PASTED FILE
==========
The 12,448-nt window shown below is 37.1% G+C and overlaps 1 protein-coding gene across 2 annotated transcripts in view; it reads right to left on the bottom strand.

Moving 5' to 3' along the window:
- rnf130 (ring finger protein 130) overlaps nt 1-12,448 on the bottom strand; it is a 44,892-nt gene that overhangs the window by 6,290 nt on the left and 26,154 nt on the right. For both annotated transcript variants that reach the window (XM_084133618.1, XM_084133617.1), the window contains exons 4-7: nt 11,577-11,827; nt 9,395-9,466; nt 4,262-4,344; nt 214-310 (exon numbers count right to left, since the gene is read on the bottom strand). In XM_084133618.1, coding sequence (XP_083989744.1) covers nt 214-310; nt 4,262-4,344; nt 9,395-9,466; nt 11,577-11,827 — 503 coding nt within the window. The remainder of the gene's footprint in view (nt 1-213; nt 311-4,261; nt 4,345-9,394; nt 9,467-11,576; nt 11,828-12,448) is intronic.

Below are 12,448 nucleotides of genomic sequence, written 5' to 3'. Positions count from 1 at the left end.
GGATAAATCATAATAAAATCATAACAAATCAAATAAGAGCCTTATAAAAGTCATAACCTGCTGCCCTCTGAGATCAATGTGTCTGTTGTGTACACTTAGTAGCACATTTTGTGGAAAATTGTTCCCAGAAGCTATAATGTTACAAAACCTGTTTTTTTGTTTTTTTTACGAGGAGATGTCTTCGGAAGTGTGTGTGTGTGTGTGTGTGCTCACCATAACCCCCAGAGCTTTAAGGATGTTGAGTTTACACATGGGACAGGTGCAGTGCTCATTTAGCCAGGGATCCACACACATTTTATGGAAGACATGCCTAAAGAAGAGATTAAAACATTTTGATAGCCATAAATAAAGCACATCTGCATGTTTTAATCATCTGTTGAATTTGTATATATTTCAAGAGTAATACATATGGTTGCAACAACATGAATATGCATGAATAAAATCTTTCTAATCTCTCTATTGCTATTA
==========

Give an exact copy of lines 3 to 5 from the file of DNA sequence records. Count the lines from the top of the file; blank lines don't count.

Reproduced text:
- rnf130 (ring finger protein 130) overlaps nt 1-12,448 on the bottom strand; it is a 44,892-nt gene that overhangs the window by 6,290 nt on the left and 26,154 nt on the right. For both annotated transcript variants that reach the window (XM_084133618.1, XM_084133617.1), the window contains exons 4-7: nt 11,577-11,827; nt 9,395-9,466; nt 4,262-4,344; nt 214-310 (exon numbers count right to left, since the gene is read on the bottom strand). In XM_084133618.1, coding sequence (XP_083989744.1) covers nt 214-310; nt 4,262-4,344; nt 9,395-9,466; nt 11,577-11,827 — 503 coding nt within the window. The remainder of the gene's footprint in view (nt 1-213; nt 311-4,261; nt 4,345-9,394; nt 9,467-11,576; nt 11,828-12,448) is intronic.

Below are 12,448 nucleotides of genomic sequence, written 5' to 3'. Positions count from 1 at the left end.
GGATAAATCATAATAAAATCATAACAAATCAAATAAGAGCCTTATAAAAGTCATAACCTGCTGCCCTCTGAGATCAATGTGTCTGTTGTGTACACTTAGTAGCACATTTTGTGGAAAATTGTTCCCAGAAGCTATAATGTTACAAAACCTGTTTTTTTGTTTTTTTTACGAGGAGATGTCTTCGGAAGTGTGTGTGTGTGTGTGTGTGCTCACCATAACCCCCAGAGCTTTAAGGATGTTGAGTTTACACATGGGACAGGTGCAGTGCTCATTTAGCCAGGGATCCACACACATTTTATGGAAGACATGCCTAAAGAAGAGATTAAAACATTTTGATAGCCATAAATAAAGCACATCTGCATGTTTTAATCATCTGTTGAATTTGTATATATTTCAAGAGTAATACATATGGTTGCAACAACATGAATATGCATGAATAAAATCTTTCTAATCTCTCTATTGCTATTA